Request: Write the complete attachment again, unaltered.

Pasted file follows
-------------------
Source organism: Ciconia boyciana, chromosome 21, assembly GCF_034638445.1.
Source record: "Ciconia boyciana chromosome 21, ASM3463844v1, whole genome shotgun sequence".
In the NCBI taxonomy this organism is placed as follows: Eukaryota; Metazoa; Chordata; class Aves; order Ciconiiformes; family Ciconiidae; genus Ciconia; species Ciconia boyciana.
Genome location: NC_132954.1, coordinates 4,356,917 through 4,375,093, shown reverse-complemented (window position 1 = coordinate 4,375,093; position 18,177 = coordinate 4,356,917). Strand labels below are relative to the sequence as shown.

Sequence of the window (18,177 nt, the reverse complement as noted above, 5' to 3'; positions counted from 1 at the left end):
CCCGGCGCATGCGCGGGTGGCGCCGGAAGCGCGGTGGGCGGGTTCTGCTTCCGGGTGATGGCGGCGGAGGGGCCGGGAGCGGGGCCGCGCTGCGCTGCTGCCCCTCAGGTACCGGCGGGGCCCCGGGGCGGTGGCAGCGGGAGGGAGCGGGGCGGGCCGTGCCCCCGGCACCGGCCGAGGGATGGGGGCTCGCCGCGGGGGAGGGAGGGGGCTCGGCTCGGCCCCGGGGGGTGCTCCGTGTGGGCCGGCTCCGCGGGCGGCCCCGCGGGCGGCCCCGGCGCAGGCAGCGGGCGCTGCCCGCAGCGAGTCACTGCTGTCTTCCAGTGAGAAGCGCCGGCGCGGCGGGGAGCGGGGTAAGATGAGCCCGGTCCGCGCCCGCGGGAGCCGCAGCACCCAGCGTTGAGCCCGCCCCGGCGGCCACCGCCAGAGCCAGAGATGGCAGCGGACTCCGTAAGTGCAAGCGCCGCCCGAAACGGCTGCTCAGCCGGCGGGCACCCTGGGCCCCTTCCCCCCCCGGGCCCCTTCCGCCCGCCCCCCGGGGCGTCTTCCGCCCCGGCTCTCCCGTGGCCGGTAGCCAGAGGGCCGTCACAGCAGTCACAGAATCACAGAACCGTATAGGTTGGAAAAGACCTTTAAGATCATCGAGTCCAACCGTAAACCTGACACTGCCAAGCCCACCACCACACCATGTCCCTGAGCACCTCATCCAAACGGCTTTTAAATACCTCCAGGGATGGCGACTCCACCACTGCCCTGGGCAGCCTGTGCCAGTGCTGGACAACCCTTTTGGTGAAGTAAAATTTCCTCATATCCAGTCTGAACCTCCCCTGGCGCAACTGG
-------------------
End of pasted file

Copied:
Source organism: Ciconia boyciana, chromosome 21, assembly GCF_034638445.1.
Source record: "Ciconia boyciana chromosome 21, ASM3463844v1, whole genome shotgun sequence".
In the NCBI taxonomy this organism is placed as follows: Eukaryota; Metazoa; Chordata; class Aves; order Ciconiiformes; family Ciconiidae; genus Ciconia; species Ciconia boyciana.
Genome location: NC_132954.1, coordinates 4,356,917 through 4,375,093, shown reverse-complemented (window position 1 = coordinate 4,375,093; position 18,177 = coordinate 4,356,917). Strand labels below are relative to the sequence as shown.

Sequence of the window (18,177 nt, the reverse complement as noted above, 5' to 3'; positions counted from 1 at the left end):
CCCGGCGCATGCGCGGGTGGCGCCGGAAGCGCGGTGGGCGGGTTCTGCTTCCGGGTGATGGCGGCGGAGGGGCCGGGAGCGGGGCCGCGCTGCGCTGCTGCCCCTCAGGTACCGGCGGGGCCCCGGGGCGGTGGCAGCGGGAGGGAGCGGGGCGGGCCGTGCCCCCGGCACCGGCCGAGGGATGGGGGCTCGCCGCGGGGGAGGGAGGGGGCTCGGCTCGGCCCCGGGGGGTGCTCCGTGTGGGCCGGCTCCGCGGGCGGCCCCGCGGGCGGCCCCGGCGCAGGCAGCGGGCGCTGCCCGCAGCGAGTCACTGCTGTCTTCCAGTGAGAAGCGCCGGCGCGGCGGGGAGCGGGGTAAGATGAGCCCGGTCCGCGCCCGCGGGAGCCGCAGCACCCAGCGTTGAGCCCGCCCCGGCGGCCACCGCCAGAGCCAGAGATGGCAGCGGACTCCGTAAGTGCAAGCGCCGCCCGAAACGGCTGCTCAGCCGGCGGGCACCCTGGGCCCCTTCCCCCCCCGGGCCCCTTCCGCCCGCCCCCCGGGGCGTCTTCCGCCCCGGCTCTCCCGTGGCCGGTAGCCAGAGGGCCGTCACAGCAGTCACAGAATCACAGAACCGTATAGGTTGGAAAAGACCTTTAAGATCATCGAGTCCAACCGTAAACCTGACACTGCCAAGCCCACCACCACACCATGTCCCTGAGCACCTCATCCAAACGGCTTTTAAATACCTCCAGGGATGGCGACTCCACCACTGCCCTGGGCAGCCTGTGCCAGTGCTGGACAACCCTTTTGGTGAAGTAAAATTTCCTCATATCCAGTCTGAACCTCCCCTGGCGCAACTGG